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Good Luck to You, Leo Grande (A Movie Review)


Starring Emma Thompson, Daryl McCormack, Isabella Laughland, Charlotte Ware, Carina Lopes, Les Mabaleka and Lennie Beare.

Screenplay by Katy Brand.

Directed by Sophie Hyde.

Distributed by Lionsgate. 97 minutes. Rated R.

In college, a writing professor told us that one of the toughest jobs a storyteller can pull off is to tell a story which takes place in one location with limited characters. The story has to be tight, and the characters have to be likable and realistic, because there are no distractions, no tangents. The audience will be laser-focused on what is happening.

The great majority of Good Luck To You, Leo Grande takes place in a single hotel room, with just two characters talking. Towards the end there is a quick respite to a restaurant and a few other characters briefly intrude, only one of which has any significant dialogue. However, for the most part, Good Luck to You, Leo Grande is a tight two-person narrative that feels almost like a theatrical production.

Something that focused needs fine performances and Emma Thompson and Daryl McCormack deliver. No big surprise that Thompson shines – she usually does – but McCormack meets her on the highwire and lives up to her level. In very different ways they are both very brave performances – particularly Thompson who opens herself up to harsh scrutiny in many ways as an aging actress.

The story is rather simple. Thompson plays Nancy, an aging and repressed former religious ed schoolteacher and widow. After 30 years in a passionless marriage, in which she rarely had sex, and when she did, he always did it in the same rudimentary way, she has never felt passion, never had an orgasm. In fact, the only time in her life that she can recall ever being sexually aroused was a brief interrupted tryst with a waiter on a Greek vacation when she was a teen. She believes that she is incapable of passion, however she decides to find out for sure.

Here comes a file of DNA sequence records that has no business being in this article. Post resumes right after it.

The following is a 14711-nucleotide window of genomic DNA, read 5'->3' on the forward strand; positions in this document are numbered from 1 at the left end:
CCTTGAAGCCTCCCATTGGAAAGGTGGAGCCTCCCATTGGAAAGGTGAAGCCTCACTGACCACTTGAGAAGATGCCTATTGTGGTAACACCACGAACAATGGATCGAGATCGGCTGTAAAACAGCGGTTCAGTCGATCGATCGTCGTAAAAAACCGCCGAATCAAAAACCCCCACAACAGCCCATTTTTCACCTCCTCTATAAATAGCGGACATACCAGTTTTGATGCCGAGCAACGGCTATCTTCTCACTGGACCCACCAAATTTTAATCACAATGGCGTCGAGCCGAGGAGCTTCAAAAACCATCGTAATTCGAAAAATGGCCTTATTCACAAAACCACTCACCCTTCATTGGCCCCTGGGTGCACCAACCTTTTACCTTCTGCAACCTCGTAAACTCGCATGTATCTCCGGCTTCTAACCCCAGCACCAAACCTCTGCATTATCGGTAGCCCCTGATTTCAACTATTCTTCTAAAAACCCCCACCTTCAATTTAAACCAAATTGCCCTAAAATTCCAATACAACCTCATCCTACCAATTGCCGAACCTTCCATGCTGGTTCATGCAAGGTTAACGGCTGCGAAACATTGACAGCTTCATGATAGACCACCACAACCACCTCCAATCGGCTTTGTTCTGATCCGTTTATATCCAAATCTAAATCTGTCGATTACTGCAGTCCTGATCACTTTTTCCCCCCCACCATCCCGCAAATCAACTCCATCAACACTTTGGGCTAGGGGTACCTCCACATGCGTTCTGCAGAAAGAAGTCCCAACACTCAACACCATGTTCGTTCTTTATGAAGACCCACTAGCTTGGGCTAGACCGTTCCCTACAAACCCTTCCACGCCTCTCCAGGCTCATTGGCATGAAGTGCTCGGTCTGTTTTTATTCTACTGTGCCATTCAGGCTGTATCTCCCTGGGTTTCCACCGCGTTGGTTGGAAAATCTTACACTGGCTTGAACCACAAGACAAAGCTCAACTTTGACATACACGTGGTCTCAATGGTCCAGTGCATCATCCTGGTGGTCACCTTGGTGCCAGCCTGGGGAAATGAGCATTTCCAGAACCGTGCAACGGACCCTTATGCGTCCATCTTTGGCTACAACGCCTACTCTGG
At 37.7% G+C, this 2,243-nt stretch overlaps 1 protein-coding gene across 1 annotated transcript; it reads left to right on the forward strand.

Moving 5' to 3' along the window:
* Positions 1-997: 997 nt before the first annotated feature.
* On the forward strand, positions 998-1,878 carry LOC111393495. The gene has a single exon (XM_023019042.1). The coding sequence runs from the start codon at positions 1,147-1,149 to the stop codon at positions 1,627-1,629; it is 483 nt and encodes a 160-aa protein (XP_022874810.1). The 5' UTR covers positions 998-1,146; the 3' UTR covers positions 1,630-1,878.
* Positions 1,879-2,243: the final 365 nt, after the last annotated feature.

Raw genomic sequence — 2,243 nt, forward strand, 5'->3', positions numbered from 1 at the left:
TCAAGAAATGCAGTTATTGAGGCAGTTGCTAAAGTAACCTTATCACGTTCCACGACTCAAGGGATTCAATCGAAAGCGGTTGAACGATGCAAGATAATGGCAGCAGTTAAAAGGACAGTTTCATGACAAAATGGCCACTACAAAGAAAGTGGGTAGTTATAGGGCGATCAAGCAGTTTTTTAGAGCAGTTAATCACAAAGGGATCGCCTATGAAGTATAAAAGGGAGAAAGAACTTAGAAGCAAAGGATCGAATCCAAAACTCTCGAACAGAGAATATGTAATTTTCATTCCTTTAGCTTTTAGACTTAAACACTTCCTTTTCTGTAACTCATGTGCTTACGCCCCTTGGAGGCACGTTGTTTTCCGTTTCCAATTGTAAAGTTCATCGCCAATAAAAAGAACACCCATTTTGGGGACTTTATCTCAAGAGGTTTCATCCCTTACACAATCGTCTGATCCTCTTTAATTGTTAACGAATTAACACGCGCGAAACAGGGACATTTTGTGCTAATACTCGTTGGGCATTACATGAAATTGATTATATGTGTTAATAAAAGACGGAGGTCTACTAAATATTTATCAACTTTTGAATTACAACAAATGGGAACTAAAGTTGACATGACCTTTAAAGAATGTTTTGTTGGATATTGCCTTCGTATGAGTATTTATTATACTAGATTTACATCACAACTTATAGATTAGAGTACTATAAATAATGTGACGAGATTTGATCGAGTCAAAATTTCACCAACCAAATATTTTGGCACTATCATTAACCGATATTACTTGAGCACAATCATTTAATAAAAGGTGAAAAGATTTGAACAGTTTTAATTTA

Therefore, she hires Leo (McCormack), a handsome and charming young “sex worker” to find out what – if anything – she has been missing all of these years. (Because of their “business” arrangement, it turns out that both character names are aliases, although their real names are both eventually revealed.)

They meet up in a swanky London hotel suite. However, Nancy has second thoughts and is flustered by the whole situation and afraid to try anything. So they just start to talk – about themselves, their families, their lives, their aspirations, their histories.

Nancy is generally caring, but she has a judgmental streak which comes out periodically, saying things that she doesn’t even realize are rather awful. He is a charmer, silver-tongued and doting. However, he does tend to prickle when asked about his own personal life.

They open up to each other – although they try to keep it in generalities – and soon an odd friendship is formed between two very different and slightly bruised-by-life people.

But how much of it is real and how much is just the situation that they find themselves in? Is this relationship something which could expand into the real world, or is it just for brief trysts in a single room?

Good Luck To You, Leo Grande takes place during four encounters in the same hotel room (although as noted above, in the fourth meeting they stop for coffee at the hotel restaurant) over the period of about a month or two. Nowhere to run. Nowhere to hide. No distractions. (Or at least very few.)

Good Luck To You, Leo Grande is a small, smart, charming, intimate look at two of life’s outcasts – people who would likely have never met but somehow make a connection. And it shows that sex is not the ultimate in intimacy, and that sex work can be much more than seedy rendez-vous in cheap motels. In that, Leo Grande is much braver and more realistic than most films.

Jay S. Jacobs

Copyright ©2022 All rights reserved. Posted: June 18, 2022.

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